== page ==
Roberta Rubin, owner of the Bookstall at Chestnut Court, in Winnetka, Ill., raved about the latest by Tony Horwitz. His Midnight Rising (Holt) is a tale about John Brown and the raid on Harper’s Ferry. Horwitz “isn’t a historian, he’s a storyteller,” she says. “He really nails the story, and the research that went into it is impeccable. And he has such a sense of humor.”
But she too went on and on about When She Woke, calling it “one of my favorite books of the past 10 years,” while Ann Patchett’s State of Wonder holds that honor as her favorite of “the past six months.”
Daniel Goldin, owner of Boswell Book Company, Milwaukee, is excited about Mission Street Food: Recipes from an Improbable Restaurant by Anthony Myint and Karen Leibowitz, published by McSweeney’s. “I like McSweeney’s and I like their take on a cookbook.”
Chris Rose, a bookseller at Andover Books in Andover, Mass., is jazzed about The Shooting Salvationist: J. Frank Norris and the Murder Trial That Captivated America by David R. Stokes (Steerforth). He calls it “enthralling” and a “skillful presentation of a shocking crime. The story is simply incredible and every word of it is true.” Readers won’t be able to put it down, he says.
While the booksellers still make books and are the go-to folks for the next big thing, there were books at the show that caught our fancy in the mystery and thriller category, where ice and snow continue to take center stage. Minotaur is hoping to channel Stieg Larsson with Icelandic author Arnaldur Indridason, who takes a break from his crime series with Operation Napoleon, in which the crash of a German airplane in Iceland in the waning days of WWII has serious present-day repercussions. Soho Crime’s got The Boy in the Suitcase by Danish authors Lene Kaaberbol and Agnete Friis, with a Red Cross nurse protagonist who helps a small boy.
For a real-life thriller, there’s Sam Brower’s investigation into Warren Jeffs’s Fundamentalist Church of the Latter Day Saints, Prophet’s Prey, from Bloomsbury. Brower was raised in the mainstream Mormon Church and has snagged a preface by Jon Krakauer.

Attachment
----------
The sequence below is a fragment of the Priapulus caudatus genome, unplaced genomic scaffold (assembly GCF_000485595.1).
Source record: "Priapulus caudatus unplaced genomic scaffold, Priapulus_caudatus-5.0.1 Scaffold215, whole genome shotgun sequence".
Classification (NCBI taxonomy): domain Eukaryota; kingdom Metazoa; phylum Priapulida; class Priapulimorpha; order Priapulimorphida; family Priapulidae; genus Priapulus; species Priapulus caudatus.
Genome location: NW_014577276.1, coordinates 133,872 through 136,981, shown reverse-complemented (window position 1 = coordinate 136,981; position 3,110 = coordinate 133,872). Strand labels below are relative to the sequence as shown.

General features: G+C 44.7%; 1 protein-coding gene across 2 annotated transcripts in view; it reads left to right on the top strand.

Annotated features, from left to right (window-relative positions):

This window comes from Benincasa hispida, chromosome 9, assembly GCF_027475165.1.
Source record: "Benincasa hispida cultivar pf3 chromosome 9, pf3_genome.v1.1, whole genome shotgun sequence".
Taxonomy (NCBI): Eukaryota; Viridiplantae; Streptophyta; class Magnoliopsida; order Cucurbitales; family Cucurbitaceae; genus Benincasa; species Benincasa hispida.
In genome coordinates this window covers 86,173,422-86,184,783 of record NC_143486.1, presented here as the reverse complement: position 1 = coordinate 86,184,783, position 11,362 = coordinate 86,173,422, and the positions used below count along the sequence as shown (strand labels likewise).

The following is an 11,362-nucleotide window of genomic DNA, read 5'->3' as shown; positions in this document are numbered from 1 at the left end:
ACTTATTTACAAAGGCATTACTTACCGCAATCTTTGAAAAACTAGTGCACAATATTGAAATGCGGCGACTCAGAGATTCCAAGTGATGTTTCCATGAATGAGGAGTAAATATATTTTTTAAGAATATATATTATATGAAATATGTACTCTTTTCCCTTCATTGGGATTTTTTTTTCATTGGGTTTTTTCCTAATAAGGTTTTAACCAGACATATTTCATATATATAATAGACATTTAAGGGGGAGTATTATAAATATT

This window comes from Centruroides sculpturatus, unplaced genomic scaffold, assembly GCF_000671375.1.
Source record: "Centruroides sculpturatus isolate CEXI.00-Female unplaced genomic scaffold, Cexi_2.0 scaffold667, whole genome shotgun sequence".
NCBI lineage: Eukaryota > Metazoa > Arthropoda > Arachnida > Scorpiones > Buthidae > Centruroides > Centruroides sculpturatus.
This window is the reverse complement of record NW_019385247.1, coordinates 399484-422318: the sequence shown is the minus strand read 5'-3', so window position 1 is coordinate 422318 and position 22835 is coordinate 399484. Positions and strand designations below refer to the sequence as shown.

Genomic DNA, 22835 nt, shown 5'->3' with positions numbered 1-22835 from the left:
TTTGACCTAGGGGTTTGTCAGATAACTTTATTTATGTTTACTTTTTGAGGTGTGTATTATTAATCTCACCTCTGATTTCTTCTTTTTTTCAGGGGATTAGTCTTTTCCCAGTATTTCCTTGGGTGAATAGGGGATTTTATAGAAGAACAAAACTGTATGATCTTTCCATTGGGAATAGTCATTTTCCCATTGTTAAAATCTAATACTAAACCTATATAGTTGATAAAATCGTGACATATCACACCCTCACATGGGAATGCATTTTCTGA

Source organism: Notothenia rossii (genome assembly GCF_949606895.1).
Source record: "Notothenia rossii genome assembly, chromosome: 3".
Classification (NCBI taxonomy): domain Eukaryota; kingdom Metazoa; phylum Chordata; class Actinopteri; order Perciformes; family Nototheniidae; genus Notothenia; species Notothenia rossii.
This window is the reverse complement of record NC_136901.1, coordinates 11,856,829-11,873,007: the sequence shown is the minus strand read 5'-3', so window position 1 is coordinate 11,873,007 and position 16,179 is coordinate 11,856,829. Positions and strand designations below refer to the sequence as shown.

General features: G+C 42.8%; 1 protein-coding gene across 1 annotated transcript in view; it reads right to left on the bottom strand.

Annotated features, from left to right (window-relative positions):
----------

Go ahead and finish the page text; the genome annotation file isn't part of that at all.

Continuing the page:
Debuts capturing the imagination at the show are Sleight, a first novel by poet Kirsten Kaschock about performance artist sisters and a mass murder. Little, Brown is high on American Dervish, a novel about an American Muslim family by Ayad Akhtar, and The Art of Fielding by Chad Harbach, which was a Buzz Panel book and has been talked about in the same breath as J.D. Salinger (and it’s about baseball). Houghton Mifflin Harcourt has We the Animals, a poetic coming-of-age powerhouse by Justin Torres.
And the tried and trues: Dava Sobel with A More Perfect Heaven (Walker), about Nicolaus Copernicus and “the cosmic revolution he inspired”; Susan Orlean with Rin Tin Tin: The Life and the Legend (S&S), about that gorgeous German shepherd who made Lassie look like the girl she was; Feast Day of Fools by James Lee Burke, the sequel to Rain Gods; and the return of Karl Marlantes, whose Vietnam novel, Matterhorn, was a huge surprise hit. Atlantic Monthly Press is hoping to hit again with the nonfiction book What It Is Like to Go to War, about his experiences in Vietnam.
Finally, one book whose buzz began weeks ago and kept rising after its .pdfs went viral, the wildly titled Go the F*** to Sleep by Adam Mansbach, illus. by Ricardo Cortés, from Akashic Books, is still going strong. Consortium president Julie Schaper reports that there are 225,000 copies in print, the pub date has been moved up to mid-June, and almost all the copies are “spoken for.” In addition, movie rights have been optioned and at least six foreign language rights deals have been struck. Dave Mallman, a bookseller at the Next Chapter, called it a “stroke of genius that irreverently expresses the frustrations all parents face when dealing with our beloved but exasperating children.”